Cambridge tech salaries ‘highest in the UK’
With plenty of vacancies and strong investment, the city is becoming one of the country’s most up and coming tech hubs
Cambridge is hoping to attract some of the best tech workers with median annual salaries for vacant digital roles more than £10,000 higher on average than across the wider UK.
The English city has one of the highest proportions of tech sector vacancies compared to wider job openings, with 26% of vacant roles involving a digital element, according to data from job search engine Adzuna and Tech Nation.
The remuneration is also particularly high when compared against those across the wider UK, with the median salary for digital tech roles in Cambridge being £51,225 versus £39,000 in tech roles across the nation.
The data, compiled by these two organisations, will be fed back to the Department for Digital, Culture, Media and Sport (DCMS). Cambridge is becoming a more attractive place to work thanks to the fact it houses some of the biggest tech companies, which is pushing demand for talent, according to the head of insights with Tech Nation, Dr George Windsor.
“As the UK looks to recover from the pandemic, the work of the world-class companies and talent in Cambridge will be crucial,” said digital secretary Caroline Dineage. "The city has already produced five billion dollar 'unicorn' firms and it continues to punch well above its weight - creating new jobs and opportunities for people.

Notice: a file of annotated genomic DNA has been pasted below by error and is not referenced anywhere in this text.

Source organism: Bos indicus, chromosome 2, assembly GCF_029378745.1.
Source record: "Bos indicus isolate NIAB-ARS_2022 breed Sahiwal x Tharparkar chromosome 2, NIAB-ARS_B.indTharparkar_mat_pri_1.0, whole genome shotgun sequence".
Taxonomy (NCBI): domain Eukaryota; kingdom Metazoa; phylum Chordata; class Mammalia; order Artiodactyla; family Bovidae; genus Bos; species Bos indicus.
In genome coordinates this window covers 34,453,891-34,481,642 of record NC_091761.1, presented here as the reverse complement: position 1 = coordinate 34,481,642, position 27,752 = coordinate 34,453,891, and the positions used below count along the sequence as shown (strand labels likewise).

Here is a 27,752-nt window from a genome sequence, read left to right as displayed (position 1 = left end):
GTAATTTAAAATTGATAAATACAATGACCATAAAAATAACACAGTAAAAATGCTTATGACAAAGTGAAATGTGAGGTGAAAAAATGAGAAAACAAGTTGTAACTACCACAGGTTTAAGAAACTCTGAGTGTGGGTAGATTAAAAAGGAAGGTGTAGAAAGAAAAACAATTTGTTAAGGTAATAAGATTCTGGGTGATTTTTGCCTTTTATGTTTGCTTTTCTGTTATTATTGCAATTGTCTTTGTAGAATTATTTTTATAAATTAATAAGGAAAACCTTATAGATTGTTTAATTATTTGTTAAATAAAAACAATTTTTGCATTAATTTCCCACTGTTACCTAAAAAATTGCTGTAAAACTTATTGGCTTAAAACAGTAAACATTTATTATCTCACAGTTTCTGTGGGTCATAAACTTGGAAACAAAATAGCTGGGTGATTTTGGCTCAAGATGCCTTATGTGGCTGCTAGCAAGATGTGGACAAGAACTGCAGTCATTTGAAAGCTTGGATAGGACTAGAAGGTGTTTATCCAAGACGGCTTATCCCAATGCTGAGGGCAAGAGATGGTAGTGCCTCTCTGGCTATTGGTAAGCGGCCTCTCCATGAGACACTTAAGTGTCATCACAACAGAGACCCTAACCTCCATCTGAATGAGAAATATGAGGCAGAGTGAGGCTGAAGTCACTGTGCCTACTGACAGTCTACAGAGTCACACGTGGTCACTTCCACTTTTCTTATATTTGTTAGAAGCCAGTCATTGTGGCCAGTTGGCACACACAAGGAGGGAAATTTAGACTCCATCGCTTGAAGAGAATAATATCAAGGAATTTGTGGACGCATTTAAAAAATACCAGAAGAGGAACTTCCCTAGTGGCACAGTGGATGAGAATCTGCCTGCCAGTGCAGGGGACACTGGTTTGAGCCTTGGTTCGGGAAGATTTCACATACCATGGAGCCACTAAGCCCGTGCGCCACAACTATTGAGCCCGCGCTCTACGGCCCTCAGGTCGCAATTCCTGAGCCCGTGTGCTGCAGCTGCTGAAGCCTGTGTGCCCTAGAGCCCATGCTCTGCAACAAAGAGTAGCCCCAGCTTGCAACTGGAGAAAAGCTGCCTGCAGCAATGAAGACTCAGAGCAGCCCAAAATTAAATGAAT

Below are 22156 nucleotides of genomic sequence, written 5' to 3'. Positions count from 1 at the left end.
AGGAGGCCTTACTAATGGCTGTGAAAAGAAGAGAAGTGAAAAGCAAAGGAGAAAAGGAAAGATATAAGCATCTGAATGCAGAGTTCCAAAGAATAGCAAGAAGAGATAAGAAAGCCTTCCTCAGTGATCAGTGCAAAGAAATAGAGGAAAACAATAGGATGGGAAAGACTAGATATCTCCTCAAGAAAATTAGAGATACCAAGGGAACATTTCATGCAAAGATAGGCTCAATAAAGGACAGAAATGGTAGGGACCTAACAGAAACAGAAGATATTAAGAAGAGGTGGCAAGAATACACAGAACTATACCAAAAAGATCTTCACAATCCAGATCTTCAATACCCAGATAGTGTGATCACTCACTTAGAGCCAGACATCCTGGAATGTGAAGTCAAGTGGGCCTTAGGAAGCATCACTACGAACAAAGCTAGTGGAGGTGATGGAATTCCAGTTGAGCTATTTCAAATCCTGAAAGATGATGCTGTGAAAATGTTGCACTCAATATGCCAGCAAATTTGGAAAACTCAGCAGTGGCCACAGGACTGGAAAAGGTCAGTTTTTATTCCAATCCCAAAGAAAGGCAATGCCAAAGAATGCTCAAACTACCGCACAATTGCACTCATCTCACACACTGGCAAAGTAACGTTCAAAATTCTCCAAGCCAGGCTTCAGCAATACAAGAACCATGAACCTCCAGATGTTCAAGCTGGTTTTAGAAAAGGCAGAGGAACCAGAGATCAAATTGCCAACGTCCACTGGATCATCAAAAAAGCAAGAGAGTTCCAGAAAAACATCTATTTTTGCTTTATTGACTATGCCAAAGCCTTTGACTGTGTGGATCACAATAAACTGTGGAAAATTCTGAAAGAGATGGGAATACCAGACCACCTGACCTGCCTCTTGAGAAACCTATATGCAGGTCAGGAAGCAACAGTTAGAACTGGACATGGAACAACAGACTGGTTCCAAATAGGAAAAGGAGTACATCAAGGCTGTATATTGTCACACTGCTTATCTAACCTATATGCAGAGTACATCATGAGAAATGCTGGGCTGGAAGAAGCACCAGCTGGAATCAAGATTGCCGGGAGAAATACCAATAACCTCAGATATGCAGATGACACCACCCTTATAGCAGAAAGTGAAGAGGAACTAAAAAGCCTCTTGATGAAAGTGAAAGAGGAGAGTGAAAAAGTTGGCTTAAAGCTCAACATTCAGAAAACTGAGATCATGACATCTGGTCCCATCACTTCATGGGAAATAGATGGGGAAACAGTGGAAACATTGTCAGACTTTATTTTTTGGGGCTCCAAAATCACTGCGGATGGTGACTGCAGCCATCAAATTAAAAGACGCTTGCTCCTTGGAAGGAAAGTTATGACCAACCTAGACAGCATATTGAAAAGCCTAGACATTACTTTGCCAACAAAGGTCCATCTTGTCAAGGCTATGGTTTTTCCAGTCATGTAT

“I am delighted some of the country’s leading tech talent are coming together to discuss the growing demand for jobs and skills in the area and how we can help further strengthen the UK’s reputation as Europe’s leading tech player."
According to the analysis, there are a string of vacancies for data scientists at some of the biggest companies including Amazon and Microsoft. These positions are also among the most highly-paid, with an average salary of £58,759 per year, which has risen 32.7% from the average salary offered in 2019.
The city also plays host to 86 startups and scaleups, with venture capital investment surging from $466.2 million (£358.9 million) in 2018 to $612.9 million (£471.8 million) last year.
This chimes with previous figures that emerged earlier this year, suggesting the university city is attracting four times as much tech investment as London. Cambridge secured more than £3,300 of investment per head to support its burgeoning tech hubs, compared to the capital city which attracted just £800.
Most of this investment, according to research by Pareto Law, is being ploughed into so-called ‘deep tech’ such as engineering and scientific research.
Also sure to raise Cambridge's stock yet further is the fact Nvidia recently unveiled plans to build the UK's most powerful supercomputer in the university city. The Cambridge-1 AI supercomputer would will cost £40 million to build, and would hypothetically rank as the 29th most powerful in the world would it be built today.
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